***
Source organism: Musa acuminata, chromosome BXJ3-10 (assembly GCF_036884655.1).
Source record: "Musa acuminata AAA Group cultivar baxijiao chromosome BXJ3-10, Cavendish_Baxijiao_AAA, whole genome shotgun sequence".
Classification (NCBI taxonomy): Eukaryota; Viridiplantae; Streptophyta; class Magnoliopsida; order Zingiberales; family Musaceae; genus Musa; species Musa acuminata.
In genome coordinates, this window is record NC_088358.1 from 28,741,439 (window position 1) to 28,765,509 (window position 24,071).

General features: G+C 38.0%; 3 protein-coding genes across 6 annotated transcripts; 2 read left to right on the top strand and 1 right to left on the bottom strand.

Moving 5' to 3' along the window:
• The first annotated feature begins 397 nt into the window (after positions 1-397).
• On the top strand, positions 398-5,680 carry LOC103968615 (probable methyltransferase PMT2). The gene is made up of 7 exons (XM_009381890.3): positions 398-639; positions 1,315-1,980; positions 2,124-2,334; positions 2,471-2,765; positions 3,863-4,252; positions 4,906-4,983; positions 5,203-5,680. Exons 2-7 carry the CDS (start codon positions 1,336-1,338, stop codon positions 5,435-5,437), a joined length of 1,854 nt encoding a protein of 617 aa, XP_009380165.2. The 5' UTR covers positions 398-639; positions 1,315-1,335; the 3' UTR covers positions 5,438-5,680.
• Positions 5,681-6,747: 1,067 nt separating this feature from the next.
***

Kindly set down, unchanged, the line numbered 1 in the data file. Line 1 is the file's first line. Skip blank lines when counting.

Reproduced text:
Source organism: Musa acuminata, chromosome BXJ3-10 (assembly GCF_036884655.1).